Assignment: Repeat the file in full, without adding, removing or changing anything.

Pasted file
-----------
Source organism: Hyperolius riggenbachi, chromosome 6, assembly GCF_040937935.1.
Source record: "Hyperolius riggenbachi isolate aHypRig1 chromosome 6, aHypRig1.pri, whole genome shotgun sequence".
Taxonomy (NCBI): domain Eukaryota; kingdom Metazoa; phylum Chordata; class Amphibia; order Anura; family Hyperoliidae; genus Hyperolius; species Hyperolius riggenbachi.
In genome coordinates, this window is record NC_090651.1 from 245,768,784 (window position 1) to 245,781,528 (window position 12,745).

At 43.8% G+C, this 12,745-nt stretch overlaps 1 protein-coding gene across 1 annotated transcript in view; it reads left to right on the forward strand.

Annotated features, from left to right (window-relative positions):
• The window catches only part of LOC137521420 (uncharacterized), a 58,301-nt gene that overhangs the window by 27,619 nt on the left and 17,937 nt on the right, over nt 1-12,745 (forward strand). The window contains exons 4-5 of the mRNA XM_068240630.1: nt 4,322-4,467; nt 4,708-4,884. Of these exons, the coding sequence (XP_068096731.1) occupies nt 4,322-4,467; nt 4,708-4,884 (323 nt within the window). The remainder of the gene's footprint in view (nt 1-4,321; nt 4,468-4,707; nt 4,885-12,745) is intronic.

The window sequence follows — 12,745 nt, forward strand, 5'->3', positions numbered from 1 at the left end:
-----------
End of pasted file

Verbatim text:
Source organism: Hyperolius riggenbachi, chromosome 6, assembly GCF_040937935.1.
Source record: "Hyperolius riggenbachi isolate aHypRig1 chromosome 6, aHypRig1.pri, whole genome shotgun sequence".
Taxonomy (NCBI): domain Eukaryota; kingdom Metazoa; phylum Chordata; class Amphibia; order Anura; family Hyperoliidae; genus Hyperolius; species Hyperolius riggenbachi.
In genome coordinates, this window is record NC_090651.1 from 245,768,784 (window position 1) to 245,781,528 (window position 12,745).

At 43.8% G+C, this 12,745-nt stretch overlaps 1 protein-coding gene across 1 annotated transcript in view; it reads left to right on the forward strand.

Annotated features, from left to right (window-relative positions):
• The window catches only part of LOC137521420 (uncharacterized), a 58,301-nt gene that overhangs the window by 27,619 nt on the left and 17,937 nt on the right, over nt 1-12,745 (forward strand). The window contains exons 4-5 of the mRNA XM_068240630.1: nt 4,322-4,467; nt 4,708-4,884. Of these exons, the coding sequence (XP_068096731.1) occupies nt 4,322-4,467; nt 4,708-4,884 (323 nt within the window). The remainder of the gene's footprint in view (nt 1-4,321; nt 4,468-4,707; nt 4,885-12,745) is intronic.

The window sequence follows — 12,745 nt, forward strand, 5'->3', positions numbered from 1 at the left end: